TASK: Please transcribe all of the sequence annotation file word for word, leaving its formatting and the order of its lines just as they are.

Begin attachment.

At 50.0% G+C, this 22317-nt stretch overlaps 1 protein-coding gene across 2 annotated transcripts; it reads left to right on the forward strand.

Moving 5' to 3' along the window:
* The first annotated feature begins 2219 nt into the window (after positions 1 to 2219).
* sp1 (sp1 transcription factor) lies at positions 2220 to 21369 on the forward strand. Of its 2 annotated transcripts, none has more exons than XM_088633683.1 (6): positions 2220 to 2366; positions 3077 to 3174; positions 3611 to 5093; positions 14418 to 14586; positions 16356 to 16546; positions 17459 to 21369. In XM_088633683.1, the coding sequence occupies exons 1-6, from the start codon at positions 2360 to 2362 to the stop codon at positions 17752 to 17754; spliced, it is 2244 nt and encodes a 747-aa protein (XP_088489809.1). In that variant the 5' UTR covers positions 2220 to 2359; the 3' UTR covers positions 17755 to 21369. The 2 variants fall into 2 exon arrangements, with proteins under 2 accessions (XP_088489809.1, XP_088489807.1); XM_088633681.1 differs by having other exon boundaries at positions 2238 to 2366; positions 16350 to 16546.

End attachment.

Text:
At 50.0% G+C, this 22317-nt stretch overlaps 1 protein-coding gene across 2 annotated transcripts; it reads left to right on the forward strand.

Moving 5' to 3' along the window:
* The first annotated feature begins 2219 nt into the window (after positions 1 to 2219).
* sp1 (sp1 transcription factor) lies at positions 2220 to 21369 on the forward strand. Of its 2 annotated transcripts, none has more exons than XM_088633683.1 (6): positions 2220 to 2366; positions 3077 to 3174; positions 3611 to 5093; positions 14418 to 14586; positions 16356 to 16546; positions 17459 to 21369. In XM_088633683.1, the coding sequence occupies exons 1-6, from the start codon at positions 2360 to 2362 to the stop codon at positions 17752 to 17754; spliced, it is 2244 nt and encodes a 747-aa protein (XP_088489809.1). In that variant the 5' UTR covers positions 2220 to 2359; the 3' UTR covers positions 17755 to 21369. The 2 variants fall into 2 exon arrangements, with proteins under 2 accessions (XP_088489809.1, XP_088489807.1); XM_088633681.1 differs by having other exon boundaries at positions 2238 to 2366; positions 16350 to 16546.